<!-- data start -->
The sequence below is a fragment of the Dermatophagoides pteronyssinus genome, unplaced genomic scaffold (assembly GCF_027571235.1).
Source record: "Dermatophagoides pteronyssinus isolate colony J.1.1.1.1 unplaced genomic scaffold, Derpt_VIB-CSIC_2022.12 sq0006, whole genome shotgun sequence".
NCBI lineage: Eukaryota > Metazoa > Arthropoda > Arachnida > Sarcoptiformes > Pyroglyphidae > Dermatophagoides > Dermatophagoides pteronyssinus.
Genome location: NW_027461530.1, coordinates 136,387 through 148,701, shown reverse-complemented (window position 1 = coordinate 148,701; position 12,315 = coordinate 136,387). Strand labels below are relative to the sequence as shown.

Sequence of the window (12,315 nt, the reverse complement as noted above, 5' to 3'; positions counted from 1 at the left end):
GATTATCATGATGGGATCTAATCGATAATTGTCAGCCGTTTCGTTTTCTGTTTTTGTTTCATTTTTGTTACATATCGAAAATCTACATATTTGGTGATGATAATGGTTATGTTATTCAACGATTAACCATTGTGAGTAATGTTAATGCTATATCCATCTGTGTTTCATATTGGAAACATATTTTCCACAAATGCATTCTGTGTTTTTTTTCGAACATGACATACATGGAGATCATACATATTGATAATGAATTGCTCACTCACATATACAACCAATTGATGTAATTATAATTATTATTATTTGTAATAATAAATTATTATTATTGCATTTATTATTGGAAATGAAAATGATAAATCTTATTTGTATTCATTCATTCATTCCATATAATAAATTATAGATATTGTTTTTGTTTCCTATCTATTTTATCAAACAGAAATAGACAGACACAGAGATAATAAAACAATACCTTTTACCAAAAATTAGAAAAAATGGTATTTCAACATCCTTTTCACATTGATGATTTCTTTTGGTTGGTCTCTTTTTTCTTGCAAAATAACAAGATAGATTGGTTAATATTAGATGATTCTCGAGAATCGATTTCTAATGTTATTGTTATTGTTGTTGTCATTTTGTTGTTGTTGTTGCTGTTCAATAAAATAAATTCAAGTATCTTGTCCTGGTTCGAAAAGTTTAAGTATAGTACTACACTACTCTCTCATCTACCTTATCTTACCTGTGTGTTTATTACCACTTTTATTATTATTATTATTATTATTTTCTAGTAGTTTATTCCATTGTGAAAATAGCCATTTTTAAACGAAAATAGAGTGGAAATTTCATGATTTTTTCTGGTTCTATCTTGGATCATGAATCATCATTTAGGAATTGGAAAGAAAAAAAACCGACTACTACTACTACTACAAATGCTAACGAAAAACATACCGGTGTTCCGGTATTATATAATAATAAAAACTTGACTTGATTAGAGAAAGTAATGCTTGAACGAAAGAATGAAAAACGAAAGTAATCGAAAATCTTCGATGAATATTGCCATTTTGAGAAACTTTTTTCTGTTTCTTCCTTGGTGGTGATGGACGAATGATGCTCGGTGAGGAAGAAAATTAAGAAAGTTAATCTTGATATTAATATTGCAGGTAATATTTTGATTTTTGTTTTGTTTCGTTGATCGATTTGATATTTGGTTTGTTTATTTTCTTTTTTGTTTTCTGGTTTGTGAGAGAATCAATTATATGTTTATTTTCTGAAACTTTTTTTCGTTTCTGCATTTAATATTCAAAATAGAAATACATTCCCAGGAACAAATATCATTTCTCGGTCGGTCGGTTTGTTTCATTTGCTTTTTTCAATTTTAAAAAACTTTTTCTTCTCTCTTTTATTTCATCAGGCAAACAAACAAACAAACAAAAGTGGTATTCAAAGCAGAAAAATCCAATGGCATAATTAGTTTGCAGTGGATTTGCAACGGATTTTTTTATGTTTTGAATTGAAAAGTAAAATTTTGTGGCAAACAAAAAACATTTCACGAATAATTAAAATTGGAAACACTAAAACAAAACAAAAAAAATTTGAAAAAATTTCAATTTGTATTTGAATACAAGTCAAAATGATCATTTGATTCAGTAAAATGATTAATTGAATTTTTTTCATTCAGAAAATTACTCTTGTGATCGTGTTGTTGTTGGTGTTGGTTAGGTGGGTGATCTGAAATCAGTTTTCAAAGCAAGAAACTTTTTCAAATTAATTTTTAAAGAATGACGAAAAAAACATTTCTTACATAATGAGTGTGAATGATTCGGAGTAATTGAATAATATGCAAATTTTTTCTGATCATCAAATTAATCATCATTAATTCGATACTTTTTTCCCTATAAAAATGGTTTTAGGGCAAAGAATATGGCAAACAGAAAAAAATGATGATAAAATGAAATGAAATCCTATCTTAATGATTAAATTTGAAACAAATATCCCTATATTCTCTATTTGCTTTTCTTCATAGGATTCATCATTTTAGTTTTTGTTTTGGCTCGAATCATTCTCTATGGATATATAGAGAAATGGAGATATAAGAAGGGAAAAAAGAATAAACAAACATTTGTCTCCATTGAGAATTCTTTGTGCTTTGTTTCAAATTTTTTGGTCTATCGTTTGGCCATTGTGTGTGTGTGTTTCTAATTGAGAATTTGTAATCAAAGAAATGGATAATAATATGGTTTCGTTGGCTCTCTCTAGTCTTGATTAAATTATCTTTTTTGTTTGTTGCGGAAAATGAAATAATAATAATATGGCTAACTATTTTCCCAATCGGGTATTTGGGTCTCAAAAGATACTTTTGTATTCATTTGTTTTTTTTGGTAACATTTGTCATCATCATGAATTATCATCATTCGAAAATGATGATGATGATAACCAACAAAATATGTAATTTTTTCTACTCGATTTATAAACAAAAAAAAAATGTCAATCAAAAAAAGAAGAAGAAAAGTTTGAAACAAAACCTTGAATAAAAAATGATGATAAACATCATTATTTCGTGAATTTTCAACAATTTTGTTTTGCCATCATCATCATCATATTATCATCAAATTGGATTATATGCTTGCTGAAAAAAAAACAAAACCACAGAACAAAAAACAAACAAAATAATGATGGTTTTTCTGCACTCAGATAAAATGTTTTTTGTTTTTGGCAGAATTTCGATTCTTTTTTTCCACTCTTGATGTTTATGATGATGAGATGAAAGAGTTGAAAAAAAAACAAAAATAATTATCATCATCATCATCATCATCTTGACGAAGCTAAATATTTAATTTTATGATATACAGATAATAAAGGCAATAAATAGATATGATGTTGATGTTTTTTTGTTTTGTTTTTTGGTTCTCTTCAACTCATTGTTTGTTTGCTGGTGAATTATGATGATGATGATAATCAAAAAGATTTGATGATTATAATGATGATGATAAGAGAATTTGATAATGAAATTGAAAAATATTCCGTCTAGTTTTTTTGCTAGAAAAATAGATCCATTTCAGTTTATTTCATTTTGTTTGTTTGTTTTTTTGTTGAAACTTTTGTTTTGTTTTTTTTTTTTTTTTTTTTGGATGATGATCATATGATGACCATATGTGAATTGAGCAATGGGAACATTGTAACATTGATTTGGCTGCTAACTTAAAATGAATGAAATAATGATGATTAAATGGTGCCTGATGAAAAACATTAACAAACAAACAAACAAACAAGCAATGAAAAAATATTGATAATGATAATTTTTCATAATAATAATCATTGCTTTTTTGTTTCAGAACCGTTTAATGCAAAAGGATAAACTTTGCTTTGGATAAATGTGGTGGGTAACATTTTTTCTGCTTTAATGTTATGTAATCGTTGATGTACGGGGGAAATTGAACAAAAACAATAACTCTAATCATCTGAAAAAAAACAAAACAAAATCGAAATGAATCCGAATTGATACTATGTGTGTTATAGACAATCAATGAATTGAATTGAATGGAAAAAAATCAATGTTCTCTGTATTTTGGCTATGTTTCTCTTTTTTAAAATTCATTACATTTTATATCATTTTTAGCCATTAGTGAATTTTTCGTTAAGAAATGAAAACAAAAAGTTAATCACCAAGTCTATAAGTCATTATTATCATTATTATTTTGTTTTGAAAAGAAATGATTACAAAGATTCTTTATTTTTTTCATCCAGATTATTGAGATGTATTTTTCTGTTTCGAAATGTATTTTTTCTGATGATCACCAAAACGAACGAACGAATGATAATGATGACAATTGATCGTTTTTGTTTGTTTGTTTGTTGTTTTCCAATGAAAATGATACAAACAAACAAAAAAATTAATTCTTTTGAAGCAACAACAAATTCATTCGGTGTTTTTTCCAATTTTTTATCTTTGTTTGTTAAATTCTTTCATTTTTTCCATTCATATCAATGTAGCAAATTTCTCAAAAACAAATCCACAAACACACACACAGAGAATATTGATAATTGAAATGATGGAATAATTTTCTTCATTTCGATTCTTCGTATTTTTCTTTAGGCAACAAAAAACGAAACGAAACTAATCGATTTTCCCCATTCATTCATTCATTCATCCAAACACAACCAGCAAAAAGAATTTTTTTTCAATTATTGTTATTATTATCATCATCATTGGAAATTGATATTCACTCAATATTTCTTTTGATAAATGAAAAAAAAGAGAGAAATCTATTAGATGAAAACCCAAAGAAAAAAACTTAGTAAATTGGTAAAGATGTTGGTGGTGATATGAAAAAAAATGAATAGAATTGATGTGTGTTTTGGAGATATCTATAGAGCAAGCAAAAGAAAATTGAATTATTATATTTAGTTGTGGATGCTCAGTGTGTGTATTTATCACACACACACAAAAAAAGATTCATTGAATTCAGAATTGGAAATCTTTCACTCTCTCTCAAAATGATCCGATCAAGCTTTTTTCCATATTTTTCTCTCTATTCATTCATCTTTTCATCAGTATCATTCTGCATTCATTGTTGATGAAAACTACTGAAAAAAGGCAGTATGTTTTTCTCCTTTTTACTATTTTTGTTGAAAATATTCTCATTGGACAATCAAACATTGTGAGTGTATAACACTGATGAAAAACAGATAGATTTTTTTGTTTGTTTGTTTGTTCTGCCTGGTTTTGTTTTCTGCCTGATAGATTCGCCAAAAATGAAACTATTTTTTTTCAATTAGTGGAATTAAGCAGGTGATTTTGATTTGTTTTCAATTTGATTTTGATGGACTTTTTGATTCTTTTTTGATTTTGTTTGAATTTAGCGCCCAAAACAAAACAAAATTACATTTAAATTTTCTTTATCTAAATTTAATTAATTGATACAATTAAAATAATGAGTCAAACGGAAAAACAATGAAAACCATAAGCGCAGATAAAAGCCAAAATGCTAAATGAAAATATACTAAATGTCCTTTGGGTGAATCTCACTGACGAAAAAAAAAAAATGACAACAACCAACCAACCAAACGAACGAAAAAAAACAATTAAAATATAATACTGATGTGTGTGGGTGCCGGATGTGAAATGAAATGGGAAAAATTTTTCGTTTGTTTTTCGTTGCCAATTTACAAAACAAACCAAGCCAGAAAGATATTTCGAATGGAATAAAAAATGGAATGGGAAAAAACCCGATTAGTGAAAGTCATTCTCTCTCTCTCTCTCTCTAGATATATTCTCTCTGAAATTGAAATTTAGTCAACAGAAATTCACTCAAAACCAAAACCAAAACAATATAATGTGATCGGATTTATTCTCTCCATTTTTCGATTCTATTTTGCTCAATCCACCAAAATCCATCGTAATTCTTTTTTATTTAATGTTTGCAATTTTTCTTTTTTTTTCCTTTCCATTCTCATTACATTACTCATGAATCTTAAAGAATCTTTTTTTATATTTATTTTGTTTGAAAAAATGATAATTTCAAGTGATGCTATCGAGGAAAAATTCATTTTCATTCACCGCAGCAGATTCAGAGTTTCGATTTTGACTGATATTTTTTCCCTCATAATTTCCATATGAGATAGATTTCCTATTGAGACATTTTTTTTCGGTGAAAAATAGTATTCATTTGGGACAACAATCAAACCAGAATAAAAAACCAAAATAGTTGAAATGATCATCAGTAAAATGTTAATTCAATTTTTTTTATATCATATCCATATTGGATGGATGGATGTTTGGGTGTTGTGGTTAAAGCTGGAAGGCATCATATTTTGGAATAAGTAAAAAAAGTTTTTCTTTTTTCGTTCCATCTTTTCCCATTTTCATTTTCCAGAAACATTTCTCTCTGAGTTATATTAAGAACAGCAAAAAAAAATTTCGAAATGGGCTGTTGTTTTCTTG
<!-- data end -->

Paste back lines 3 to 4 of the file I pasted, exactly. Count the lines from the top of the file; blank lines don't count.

NCBI lineage: Eukaryota > Metazoa > Arthropoda > Arachnida > Sarcoptiformes > Pyroglyphidae > Dermatophagoides > Dermatophagoides pteronyssinus.
Genome location: NW_027461530.1, coordinates 136,387 through 148,701, shown reverse-complemented (window position 1 = coordinate 148,701; position 12,315 = coordinate 136,387). Strand labels below are relative to the sequence as shown.